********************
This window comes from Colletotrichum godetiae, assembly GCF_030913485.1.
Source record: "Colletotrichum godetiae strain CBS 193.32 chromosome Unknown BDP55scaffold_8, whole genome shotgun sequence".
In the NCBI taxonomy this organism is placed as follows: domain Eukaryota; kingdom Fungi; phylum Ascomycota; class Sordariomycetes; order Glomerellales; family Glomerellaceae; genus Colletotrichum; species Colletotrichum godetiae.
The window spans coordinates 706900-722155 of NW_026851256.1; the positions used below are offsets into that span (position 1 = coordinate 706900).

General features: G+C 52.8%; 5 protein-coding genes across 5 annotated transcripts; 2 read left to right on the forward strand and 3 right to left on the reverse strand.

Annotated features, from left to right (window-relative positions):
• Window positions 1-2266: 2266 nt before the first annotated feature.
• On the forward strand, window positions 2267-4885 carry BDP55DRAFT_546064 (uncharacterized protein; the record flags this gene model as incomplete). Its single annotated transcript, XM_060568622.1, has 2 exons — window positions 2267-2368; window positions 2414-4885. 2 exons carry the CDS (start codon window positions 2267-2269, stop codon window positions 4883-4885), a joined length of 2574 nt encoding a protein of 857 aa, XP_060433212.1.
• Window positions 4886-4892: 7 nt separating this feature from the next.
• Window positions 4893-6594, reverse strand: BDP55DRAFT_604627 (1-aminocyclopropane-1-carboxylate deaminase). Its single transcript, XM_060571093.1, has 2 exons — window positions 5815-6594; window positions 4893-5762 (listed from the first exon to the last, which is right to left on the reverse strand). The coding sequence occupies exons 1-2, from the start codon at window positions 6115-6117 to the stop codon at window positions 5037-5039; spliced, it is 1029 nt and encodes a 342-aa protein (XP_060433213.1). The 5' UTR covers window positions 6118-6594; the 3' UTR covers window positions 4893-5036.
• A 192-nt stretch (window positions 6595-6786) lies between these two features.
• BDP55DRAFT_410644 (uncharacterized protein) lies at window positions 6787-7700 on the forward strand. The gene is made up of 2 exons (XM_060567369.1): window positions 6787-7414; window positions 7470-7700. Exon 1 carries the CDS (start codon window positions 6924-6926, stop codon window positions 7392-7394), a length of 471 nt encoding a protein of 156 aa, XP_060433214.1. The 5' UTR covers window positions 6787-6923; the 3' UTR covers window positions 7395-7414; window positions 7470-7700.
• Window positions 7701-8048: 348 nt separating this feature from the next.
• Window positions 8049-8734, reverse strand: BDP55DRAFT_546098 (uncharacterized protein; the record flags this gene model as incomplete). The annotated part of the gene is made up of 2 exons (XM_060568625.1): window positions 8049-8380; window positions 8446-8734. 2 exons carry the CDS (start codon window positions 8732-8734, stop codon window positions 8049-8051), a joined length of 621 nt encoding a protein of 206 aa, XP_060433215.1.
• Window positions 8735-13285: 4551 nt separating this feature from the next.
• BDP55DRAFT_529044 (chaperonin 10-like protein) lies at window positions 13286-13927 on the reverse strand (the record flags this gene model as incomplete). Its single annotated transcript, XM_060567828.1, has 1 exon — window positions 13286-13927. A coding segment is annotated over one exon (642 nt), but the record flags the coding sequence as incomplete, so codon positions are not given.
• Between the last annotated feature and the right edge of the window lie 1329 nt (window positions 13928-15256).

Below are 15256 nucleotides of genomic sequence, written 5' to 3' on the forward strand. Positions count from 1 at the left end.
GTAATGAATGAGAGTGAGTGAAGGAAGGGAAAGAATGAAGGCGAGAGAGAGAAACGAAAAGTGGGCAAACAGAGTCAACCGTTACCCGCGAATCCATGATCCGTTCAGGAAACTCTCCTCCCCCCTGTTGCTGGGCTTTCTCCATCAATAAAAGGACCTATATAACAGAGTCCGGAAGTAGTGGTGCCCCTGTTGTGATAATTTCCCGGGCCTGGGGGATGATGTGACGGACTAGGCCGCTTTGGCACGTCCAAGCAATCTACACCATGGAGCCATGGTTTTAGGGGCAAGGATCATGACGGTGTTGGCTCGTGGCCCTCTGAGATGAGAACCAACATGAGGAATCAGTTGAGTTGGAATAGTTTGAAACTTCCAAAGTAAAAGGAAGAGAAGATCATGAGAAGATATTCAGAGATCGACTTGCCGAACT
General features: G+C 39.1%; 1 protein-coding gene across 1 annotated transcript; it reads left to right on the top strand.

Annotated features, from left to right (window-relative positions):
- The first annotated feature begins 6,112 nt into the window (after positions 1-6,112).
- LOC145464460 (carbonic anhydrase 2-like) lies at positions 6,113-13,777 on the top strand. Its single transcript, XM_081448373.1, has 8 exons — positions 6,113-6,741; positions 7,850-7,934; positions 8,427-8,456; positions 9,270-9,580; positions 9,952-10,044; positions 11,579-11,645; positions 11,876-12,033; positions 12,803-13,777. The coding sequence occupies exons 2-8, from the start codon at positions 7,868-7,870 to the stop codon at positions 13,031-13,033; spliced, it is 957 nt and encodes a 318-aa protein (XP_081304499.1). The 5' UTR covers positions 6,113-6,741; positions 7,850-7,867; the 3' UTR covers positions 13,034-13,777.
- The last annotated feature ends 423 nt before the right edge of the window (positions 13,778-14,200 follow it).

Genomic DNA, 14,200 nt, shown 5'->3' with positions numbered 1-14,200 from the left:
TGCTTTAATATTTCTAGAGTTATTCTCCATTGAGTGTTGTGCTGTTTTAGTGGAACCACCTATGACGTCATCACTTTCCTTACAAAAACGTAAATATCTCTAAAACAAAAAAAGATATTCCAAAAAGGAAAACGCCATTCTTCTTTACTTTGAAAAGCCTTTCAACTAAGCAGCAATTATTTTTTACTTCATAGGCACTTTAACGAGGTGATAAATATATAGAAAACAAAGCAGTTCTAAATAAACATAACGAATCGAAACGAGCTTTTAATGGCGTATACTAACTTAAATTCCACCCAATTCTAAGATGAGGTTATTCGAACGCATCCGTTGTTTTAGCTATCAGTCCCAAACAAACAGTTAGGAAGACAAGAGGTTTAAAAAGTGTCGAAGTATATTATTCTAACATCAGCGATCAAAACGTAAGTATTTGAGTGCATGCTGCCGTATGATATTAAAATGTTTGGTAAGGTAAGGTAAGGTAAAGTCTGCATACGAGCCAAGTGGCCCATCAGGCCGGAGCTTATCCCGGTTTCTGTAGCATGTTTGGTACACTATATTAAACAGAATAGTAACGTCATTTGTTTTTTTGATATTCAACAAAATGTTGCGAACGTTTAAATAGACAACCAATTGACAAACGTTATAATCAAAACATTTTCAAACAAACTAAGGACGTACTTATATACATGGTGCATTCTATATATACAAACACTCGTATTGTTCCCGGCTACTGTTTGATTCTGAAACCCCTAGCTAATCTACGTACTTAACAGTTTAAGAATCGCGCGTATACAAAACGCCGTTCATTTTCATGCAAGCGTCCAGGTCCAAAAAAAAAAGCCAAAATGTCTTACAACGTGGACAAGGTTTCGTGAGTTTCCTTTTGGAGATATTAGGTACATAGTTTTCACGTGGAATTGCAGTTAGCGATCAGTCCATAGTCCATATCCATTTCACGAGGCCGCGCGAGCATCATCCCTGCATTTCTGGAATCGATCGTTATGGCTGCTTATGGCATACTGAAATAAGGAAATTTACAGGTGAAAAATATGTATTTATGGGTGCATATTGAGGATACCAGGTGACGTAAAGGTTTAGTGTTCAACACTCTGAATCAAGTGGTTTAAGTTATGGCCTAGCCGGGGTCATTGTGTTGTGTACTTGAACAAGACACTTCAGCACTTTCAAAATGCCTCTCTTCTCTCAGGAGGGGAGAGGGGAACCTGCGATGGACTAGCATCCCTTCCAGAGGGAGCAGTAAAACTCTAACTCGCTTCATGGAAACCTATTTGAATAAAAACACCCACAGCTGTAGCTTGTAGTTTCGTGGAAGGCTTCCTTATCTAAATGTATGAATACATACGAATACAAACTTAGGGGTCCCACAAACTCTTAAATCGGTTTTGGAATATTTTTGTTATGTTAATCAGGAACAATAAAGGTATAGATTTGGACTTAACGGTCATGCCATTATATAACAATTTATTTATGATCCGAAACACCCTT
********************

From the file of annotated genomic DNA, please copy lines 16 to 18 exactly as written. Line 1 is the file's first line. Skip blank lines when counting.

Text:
• BDP55DRAFT_529044 (chaperonin 10-like protein) lies at window positions 13286-13927 on the reverse strand (the record flags this gene model as incomplete). Its single annotated transcript, XM_060567828.1, has 1 exon — window positions 13286-13927. A coding segment is annotated over one exon (642 nt), but the record flags the coding sequence as incomplete, so codon positions are not given.
• Between the last annotated feature and the right edge of the window lie 1329 nt (window positions 13928-15256).

Below are 15256 nucleotides of genomic sequence, written 5' to 3' on the forward strand. Positions count from 1 at the left end.